- Saber redirects here. For other uses, see Saber (disambiguation)
French sabre of the sailors of the Guard, First Empire.
|Wars||Napoleonic Wars, American Revolution, American Civil War, Franco-Prussian War, World War I, Polish-Soviet War|
|Produced||c. 1800 - present|
|Blade type||Single-edged or double-edged, curved bladed or straight blade, pointed tip.|
The sabre or saber (see spelling differences) is type of backsword, usually with a curved, single-edged blade and a rather large hand guard, covering the knuckles of the hand as well as the thumb and forefinger.
Ultimately based on a medieval type of single-edged weapon, the sabre was adopted as the weapon of heavy cavalry in Early Modern warfare Although sabres are typically thought of as curved-bladed slashing weapons, those used by the heavy cavalry of the 17th to 19th centuries often had straight and even double-edged blades more suitable for thrusting. The length of sabres varied, and most were carried in a scabbard hanging from a shoulder belt known as a baldric or from a waist-mounted sword belt, usually with slings of differing lengths to permit the scabbard to hang below the rider's waist level. The last sabre issued to US cavalry was the Patton saber of 1913, designed to be mounted to the cavalryman's saddle.
Sabre-like curved backswords have been in use in Europe since the early medieval period (some early examples include the falchion and the Byzantine paramērion). The oldest well-documented "sabres" are those found in 9th and 10th century graves of Magyars (Hungarians) who entered the Carpathian Basin at this time. These oldest sabres had a slight curve, short, down-turned quillons, the grip facing the opposite direction to the blade and a sharp point with the top third of the reverse edge sharpened.
The introduction of the sabre proper in Western Europe, along with the term sabre itself, dates to the 17th century, via influence of the Eastern European szabla type ultimately derived from these medieval backswords. The adoption of the term is connected to the employment of Hungarian "Hussar" (huszár) cavalry by Western armies at the time. Hungarian hussars were employed as light cavalry, with the role of harassing enemy skirmishers, overrunning artillery positions, and pursuing fleeing troops. In the late 17th and 18th centuries, many Hungarian hussars fled to other Central and Western European countries and became the core of light cavalry formations created there. The Hungarian term szablya is ultimately traced to the Northwestern Turkic selebe, with contamination from the Hungarian verb szab "to cut".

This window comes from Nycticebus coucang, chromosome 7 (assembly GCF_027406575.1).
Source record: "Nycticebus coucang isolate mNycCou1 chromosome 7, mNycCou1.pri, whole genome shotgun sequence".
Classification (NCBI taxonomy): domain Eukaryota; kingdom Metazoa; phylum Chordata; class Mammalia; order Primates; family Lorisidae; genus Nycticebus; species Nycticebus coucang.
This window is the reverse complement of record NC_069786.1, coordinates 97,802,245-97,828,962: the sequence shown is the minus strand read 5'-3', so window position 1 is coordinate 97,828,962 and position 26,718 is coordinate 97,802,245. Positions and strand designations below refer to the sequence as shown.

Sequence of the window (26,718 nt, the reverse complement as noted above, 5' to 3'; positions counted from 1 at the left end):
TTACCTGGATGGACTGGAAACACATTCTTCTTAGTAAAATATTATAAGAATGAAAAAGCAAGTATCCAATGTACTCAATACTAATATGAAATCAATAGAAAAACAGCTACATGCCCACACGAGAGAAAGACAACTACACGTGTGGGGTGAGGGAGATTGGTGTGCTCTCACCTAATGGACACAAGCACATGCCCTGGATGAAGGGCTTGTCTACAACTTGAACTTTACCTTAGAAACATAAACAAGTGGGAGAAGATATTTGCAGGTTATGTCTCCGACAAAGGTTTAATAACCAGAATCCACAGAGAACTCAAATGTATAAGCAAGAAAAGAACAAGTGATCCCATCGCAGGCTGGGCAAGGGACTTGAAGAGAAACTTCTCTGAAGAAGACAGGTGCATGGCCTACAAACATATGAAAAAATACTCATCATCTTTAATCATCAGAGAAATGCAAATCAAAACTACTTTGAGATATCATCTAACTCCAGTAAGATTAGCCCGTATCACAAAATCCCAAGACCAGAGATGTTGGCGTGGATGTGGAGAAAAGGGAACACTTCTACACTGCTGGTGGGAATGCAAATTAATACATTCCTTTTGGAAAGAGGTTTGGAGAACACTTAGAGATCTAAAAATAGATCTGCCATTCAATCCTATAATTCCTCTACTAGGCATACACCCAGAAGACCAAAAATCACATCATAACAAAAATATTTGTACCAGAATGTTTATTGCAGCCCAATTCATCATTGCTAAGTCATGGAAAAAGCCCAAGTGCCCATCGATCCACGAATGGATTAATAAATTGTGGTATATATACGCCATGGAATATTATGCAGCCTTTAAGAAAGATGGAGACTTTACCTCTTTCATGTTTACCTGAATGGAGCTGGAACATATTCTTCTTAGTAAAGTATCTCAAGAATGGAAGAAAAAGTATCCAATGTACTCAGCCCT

Early modern use
The original type of Szabla, or Polish sabre, was used as a cavalry weapon, possibly inspired by Hungarian or wider Turco-Mongol warfare. The Karabela was a type of szabla popular in the late 17th century, worn by the Polish, Lithuanian, and Ukrainian nobility class, the Szlachta. While designed as a cavalry weapon, it also came to replace various types of straight-bladed swords used by infantry. The Swiss sabre originates as a regular sword with a single-edged blade in the early 16th century, but by the 17th century begins to exhibit specialized hilt types.
The sabre saw extensive military use in the early 19th century, particularly in the Napoleonic Wars, during which Napoleon used heavy cavalry charges to great effect against his enemies. Shorter versions of the sabre were also used as sidearms by dismounted units, although these were gradually replaced by fascine knives and sword bayonets as the century went on. Although there was extensive debate over the effectiveness of weapons such as the sabre and lance, the sabre remained the standard weapon of cavalry for mounted action in most armies until World War I. Thereafter it was gradually relegated to the status of a ceremonial weapon, and most horse cavalry was replaced by armoured cavalry from 1930 on.
The elegant but effective 1803 pattern sword that the British Government authorized for use by infantry officers during the wars against Napoleon featured a curved sabre blade which was often blued and engraved by the owner in accordance with his personal taste. Europeans rekindled their interest in sabres inspired by the Mameluke sword, a type of Middle Eastern scimitar, encountered due to their confrontations with the Mamelukes in the late 18th century and early 19th century. The Mamluks were originally of Turkish descent; the Egyptians bore Turkish sabres for hundreds of years. During the Napoleonic Wars, the French conquest of Egypt brought these beautiful and functional swords to the attention of Europeans. This type of sabre became very popular for light cavalry officers, in both France and Britain, and became a fashionable weapon for senior officers to wear. In 1831, the "Mamaluke" sword became a regulation pattern for British general officers (and is still in use today).
In the Polish–Lithuanian Commonwealth (16–18th century) a specific type of sabre-like melee weapon, the szabla, was used. The Don Cossacks used the shashka, (originating from Circassian "sashho" - big knife) and sablja (from Circassian "sa" - knife and "blja" - snake), which also saw military and police use in the Russian Empire and early Soviet Union.